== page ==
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A Look Back and Forward in Trucking

What we saw in 2018, and what we expect in 2019.

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Matthew Young: 2018 proved an unusually robust year of top-line and EPS growth for the asset-based truckload and less-than-truckload carriers we cover.

Essentially, the truckload shipping industry saw a historic capacity crunch, driven by robust freight demand and widespread ELD adoption among small carriers. Recall enforcement of the government's ELD mandate came into play last spring.

In short, unusually tight capacity last year translated into a massive uptick in carriers' pricing power that sent spot rates to unprecedented levels. In the first half of 2018, market valuations across the trucking space also soared, and most names pushed into what we considered to be highly overvalued territory.

All that said, by fourth-quarter 2018, signs emerged that the TL capacity crunch is easing, including a pullback in spot rates off historic highs and less-robust contract pricing gains.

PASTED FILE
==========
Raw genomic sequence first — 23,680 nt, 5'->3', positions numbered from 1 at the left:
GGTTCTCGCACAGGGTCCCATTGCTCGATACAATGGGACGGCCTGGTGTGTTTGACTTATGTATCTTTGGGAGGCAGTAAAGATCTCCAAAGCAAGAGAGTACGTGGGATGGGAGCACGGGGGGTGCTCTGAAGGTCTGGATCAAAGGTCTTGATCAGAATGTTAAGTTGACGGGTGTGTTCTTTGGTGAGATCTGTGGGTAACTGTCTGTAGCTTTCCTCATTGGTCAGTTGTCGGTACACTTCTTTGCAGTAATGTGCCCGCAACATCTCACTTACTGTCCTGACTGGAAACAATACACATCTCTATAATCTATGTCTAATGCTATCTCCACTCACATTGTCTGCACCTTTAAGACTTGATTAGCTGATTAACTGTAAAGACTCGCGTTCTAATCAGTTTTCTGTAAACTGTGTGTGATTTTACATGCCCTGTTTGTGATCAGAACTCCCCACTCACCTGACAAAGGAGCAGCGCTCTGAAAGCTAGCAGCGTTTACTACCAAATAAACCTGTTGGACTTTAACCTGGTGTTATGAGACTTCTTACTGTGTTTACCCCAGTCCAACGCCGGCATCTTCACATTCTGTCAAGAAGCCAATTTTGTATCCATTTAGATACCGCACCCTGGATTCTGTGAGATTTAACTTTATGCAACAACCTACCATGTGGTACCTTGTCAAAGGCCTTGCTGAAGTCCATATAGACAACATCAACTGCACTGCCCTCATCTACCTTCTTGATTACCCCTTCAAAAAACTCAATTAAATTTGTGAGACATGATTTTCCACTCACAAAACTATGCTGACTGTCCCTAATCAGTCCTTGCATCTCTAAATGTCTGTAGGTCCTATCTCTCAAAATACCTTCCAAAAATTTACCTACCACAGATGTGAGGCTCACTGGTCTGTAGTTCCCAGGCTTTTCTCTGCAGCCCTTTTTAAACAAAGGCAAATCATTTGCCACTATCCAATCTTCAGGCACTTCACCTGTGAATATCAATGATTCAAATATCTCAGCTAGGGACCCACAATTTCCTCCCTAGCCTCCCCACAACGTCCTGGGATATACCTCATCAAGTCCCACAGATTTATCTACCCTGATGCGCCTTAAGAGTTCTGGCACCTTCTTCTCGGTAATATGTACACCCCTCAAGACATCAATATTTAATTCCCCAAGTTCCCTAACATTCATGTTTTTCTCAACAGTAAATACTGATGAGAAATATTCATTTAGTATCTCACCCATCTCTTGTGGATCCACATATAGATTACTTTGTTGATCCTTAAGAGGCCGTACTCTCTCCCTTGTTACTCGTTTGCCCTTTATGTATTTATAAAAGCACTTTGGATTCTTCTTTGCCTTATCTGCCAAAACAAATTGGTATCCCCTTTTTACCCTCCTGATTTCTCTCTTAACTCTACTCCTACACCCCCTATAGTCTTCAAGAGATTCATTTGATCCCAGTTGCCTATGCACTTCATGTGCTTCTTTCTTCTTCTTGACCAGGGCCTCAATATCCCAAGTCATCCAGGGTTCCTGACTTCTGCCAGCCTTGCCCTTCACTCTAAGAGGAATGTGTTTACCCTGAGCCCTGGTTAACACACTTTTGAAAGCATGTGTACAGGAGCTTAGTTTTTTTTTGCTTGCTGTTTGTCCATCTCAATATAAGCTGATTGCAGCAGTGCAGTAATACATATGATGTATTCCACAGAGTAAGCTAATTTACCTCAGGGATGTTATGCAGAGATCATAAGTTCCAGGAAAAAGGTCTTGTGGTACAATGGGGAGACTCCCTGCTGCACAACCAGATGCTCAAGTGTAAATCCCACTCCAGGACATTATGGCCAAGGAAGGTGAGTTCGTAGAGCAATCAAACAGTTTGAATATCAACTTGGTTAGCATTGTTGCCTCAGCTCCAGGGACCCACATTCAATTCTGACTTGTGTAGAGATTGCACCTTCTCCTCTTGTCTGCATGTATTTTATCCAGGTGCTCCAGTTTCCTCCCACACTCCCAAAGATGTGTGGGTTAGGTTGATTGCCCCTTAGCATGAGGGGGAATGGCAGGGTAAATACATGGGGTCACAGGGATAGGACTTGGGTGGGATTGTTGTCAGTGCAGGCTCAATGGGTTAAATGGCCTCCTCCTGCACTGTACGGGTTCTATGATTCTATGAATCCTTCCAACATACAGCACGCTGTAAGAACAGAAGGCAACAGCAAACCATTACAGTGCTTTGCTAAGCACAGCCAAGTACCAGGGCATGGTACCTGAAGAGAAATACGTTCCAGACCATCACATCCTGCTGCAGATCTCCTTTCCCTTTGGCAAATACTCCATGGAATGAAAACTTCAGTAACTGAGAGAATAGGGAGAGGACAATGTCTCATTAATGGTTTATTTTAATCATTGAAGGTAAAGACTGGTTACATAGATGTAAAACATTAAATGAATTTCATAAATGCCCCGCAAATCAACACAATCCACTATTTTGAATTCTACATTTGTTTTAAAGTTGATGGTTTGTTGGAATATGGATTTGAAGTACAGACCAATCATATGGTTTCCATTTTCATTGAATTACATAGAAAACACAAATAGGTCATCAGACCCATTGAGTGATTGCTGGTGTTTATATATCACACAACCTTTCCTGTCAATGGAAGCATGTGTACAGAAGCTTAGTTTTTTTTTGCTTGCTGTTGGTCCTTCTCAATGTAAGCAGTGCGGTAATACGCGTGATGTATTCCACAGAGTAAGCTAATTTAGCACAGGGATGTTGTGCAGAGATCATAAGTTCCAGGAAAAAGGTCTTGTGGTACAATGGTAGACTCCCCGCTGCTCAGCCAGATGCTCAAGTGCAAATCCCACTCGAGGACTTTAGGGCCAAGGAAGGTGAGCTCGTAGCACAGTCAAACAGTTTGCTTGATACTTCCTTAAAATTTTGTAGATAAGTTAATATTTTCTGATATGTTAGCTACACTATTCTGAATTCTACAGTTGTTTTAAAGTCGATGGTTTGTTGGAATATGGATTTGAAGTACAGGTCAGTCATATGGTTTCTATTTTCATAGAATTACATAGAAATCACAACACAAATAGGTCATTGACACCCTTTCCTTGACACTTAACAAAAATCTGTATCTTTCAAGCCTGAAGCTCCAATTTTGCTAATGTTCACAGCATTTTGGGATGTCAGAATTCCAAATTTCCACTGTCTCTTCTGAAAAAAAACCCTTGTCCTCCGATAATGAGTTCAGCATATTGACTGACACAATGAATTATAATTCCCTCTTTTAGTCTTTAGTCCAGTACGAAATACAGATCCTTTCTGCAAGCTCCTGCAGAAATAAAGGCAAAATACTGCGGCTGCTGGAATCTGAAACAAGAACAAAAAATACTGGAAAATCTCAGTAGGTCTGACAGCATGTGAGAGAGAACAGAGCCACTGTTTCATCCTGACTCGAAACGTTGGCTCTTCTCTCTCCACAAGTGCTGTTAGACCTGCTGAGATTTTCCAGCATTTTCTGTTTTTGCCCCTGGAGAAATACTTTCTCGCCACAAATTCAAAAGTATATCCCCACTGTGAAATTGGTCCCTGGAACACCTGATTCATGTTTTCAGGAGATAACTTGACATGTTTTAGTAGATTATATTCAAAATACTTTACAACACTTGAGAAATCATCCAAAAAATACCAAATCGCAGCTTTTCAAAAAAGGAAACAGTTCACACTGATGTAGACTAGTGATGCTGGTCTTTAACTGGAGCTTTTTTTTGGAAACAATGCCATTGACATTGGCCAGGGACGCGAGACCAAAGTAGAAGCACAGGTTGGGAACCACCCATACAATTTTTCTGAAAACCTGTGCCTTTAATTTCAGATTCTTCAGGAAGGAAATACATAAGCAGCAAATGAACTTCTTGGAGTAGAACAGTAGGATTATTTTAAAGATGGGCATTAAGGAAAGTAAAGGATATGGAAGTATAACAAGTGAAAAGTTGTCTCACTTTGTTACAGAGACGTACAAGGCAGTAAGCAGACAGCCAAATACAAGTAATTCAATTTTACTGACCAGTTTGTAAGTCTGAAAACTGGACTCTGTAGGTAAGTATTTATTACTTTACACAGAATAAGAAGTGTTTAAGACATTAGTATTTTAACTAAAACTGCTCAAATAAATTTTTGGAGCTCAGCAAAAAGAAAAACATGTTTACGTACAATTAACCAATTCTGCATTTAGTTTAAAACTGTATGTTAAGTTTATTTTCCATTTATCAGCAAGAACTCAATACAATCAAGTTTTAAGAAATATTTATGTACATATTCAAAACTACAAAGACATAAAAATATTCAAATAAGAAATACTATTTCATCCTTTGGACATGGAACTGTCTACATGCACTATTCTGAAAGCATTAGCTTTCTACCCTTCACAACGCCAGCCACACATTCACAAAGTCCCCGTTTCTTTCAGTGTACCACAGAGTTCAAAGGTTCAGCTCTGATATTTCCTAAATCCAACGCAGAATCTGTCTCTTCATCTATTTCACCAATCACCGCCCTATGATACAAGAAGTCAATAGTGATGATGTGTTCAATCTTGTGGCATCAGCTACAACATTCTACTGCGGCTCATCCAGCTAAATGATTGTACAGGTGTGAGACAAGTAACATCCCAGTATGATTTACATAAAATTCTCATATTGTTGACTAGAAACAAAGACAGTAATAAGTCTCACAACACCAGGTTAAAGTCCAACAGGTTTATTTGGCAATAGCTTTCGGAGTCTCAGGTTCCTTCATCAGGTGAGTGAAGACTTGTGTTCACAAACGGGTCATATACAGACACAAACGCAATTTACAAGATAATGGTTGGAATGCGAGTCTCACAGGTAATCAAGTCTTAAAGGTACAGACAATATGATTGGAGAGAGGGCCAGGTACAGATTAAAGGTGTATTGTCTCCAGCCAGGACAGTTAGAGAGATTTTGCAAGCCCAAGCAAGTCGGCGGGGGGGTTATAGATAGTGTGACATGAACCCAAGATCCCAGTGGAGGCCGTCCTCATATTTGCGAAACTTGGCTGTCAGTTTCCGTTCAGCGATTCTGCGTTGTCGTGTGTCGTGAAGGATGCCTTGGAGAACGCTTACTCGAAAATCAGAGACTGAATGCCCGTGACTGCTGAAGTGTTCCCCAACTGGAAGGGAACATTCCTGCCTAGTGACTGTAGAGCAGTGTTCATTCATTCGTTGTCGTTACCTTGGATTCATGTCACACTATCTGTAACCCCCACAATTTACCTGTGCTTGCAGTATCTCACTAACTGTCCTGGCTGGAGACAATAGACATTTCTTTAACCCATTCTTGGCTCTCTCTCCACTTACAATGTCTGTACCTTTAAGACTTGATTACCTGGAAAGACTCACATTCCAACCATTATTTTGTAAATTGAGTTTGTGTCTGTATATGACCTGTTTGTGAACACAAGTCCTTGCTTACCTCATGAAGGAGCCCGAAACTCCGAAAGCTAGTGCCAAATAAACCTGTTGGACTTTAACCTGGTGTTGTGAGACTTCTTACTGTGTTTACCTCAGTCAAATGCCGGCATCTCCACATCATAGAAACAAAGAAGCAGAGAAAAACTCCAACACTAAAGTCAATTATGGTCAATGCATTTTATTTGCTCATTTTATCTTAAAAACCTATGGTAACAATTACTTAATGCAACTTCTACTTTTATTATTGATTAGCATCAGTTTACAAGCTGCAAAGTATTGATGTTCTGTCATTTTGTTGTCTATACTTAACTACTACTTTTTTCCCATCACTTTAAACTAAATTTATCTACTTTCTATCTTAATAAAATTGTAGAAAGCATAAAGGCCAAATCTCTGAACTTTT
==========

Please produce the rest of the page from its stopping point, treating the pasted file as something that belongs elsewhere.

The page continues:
At same time, we've seen market valuations across the trucking industry come down to more reasonable levels as investors have become increasingly aware that 2019 will usher in significantly more modest revenue and EPS growth as the supply and demand balance normalizes.

Naturally, year-over-year growth comparisons are becoming quite challenging as well. As a side note here, we've already been baking in slower demand and pricing trends this year into our forecasts, so our DFC-derived fair value estimates haven't moved all that much. 

So, where are we now? Currently, most trucking-related names like Schneider National and asset-light highway broker C.H. Robinson, are in fairly valued territory, which is much more palatable than what we saw a year ago.

We aren't seeing any clear bargains yet, but we do think investors should keep an eye on truckload industry leader Knight-Swift. There's elevated risk to sentiment as the freight cycle has likely peaked. But at a 10% discount to our fair value, we see upside potential as the firm continues to prove it can bring the recently merged Swift operations up to par with legacy Knight's best-in-class operating standards.

Also, Knight has met with success building out its asset-light truck brokerage division, and we see healthy growth opportunities in a highly fragmented logistics market.

Matthew Young does not own (actual or beneficial) shares in any of the securities mentioned above. Find out about Morningstar’s editorial policies.